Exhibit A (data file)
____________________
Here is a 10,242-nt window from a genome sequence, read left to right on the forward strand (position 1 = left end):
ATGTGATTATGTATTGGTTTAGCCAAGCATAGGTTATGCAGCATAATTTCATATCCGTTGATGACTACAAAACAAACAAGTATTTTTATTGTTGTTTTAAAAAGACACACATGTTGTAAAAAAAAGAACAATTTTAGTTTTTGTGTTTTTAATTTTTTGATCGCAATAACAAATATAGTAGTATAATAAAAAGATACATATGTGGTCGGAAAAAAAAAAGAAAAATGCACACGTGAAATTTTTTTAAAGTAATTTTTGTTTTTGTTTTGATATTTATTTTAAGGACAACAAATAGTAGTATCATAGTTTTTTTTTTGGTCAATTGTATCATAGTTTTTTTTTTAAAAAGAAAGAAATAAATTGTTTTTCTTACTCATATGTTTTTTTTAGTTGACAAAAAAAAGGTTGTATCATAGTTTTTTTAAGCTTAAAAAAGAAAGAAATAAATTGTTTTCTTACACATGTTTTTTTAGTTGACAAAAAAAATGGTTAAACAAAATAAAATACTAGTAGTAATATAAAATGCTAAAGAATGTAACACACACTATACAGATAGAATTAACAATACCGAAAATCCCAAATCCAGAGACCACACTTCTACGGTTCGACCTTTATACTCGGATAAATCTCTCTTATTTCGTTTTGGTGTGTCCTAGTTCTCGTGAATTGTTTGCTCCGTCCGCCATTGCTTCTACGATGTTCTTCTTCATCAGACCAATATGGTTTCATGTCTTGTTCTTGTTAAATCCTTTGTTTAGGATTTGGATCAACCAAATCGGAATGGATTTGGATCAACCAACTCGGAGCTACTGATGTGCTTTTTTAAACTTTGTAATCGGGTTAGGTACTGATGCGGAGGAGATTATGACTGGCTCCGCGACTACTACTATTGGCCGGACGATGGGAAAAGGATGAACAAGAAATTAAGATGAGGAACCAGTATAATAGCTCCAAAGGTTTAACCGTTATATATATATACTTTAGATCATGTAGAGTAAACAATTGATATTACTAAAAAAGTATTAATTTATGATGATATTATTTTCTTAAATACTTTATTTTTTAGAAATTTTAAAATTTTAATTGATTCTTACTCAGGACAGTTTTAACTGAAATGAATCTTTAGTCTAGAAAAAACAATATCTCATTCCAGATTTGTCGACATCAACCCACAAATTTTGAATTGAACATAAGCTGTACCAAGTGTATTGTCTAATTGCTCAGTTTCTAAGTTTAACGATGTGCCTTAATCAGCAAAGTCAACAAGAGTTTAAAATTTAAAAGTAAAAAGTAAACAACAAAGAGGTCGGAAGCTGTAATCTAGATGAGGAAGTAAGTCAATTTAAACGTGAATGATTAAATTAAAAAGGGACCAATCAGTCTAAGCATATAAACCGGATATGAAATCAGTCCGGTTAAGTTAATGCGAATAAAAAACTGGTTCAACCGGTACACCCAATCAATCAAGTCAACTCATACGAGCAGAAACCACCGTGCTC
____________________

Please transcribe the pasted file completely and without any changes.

Here is a 10,242-nt window from a genome sequence, read left to right on the forward strand (position 1 = left end):
ATGTGATTATGTATTGGTTTAGCCAAGCATAGGTTATGCAGCATAATTTCATATCCGTTGATGACTACAAAACAAACAAGTATTTTTATTGTTGTTTTAAAAAGACACACATGTTGTAAAAAAAAGAACAATTTTAGTTTTTGTGTTTTTAATTTTTTGATCGCAATAACAAATATAGTAGTATAATAAAAAGATACATATGTGGTCGGAAAAAAAAAAGAAAAATGCACACGTGAAATTTTTTTAAAGTAATTTTTGTTTTTGTTTTGATATTTATTTTAAGGACAACAAATAGTAGTATCATAGTTTTTTTTTTGGTCAATTGTATCATAGTTTTTTTTTTAAAAAGAAAGAAATAAATTGTTTTTCTTACTCATATGTTTTTTTTAGTTGACAAAAAAAAGGTTGTATCATAGTTTTTTTAAGCTTAAAAAAGAAAGAAATAAATTGTTTTCTTACACATGTTTTTTTAGTTGACAAAAAAAATGGTTAAACAAAATAAAATACTAGTAGTAATATAAAATGCTAAAGAATGTAACACACACTATACAGATAGAATTAACAATACCGAAAATCCCAAATCCAGAGACCACACTTCTACGGTTCGACCTTTATACTCGGATAAATCTCTCTTATTTCGTTTTGGTGTGTCCTAGTTCTCGTGAATTGTTTGCTCCGTCCGCCATTGCTTCTACGATGTTCTTCTTCATCAGACCAATATGGTTTCATGTCTTGTTCTTGTTAAATCCTTTGTTTAGGATTTGGATCAACCAAATCGGAATGGATTTGGATCAACCAACTCGGAGCTACTGATGTGCTTTTTTAAACTTTGTAATCGGGTTAGGTACTGATGCGGAGGAGATTATGACTGGCTCCGCGACTACTACTATTGGCCGGACGATGGGAAAAGGATGAACAAGAAATTAAGATGAGGAACCAGTATAATAGCTCCAAAGGTTTAACCGTTATATATATATACTTTAGATCATGTAGAGTAAACAATTGATATTACTAAAAAAGTATTAATTTATGATGATATTATTTTCTTAAATACTTTATTTTTTAGAAATTTTAAAATTTTAATTGATTCTTACTCAGGACAGTTTTAACTGAAATGAATCTTTAGTCTAGAAAAAACAATATCTCATTCCAGATTTGTCGACATCAACCCACAAATTTTGAATTGAACATAAGCTGTACCAAGTGTATTGTCTAATTGCTCAGTTTCTAAGTTTAACGATGTGCCTTAATCAGCAAAGTCAACAAGAGTTTAAAATTTAAAAGTAAAAAGTAAACAACAAAGAGGTCGGAAGCTGTAATCTAGATGAGGAAGTAAGTCAATTTAAACGTGAATGATTAAATTAAAAAGGGACCAATCAGTCTAAGCATATAAACCGGATATGAAATCAGTCCGGTTAAGTTAATGCGAATAAAAAACTGGTTCAACCGGTACACCCAATCAATCAAGTCAACTCATACGAGCAGAAACCACCGTGCTC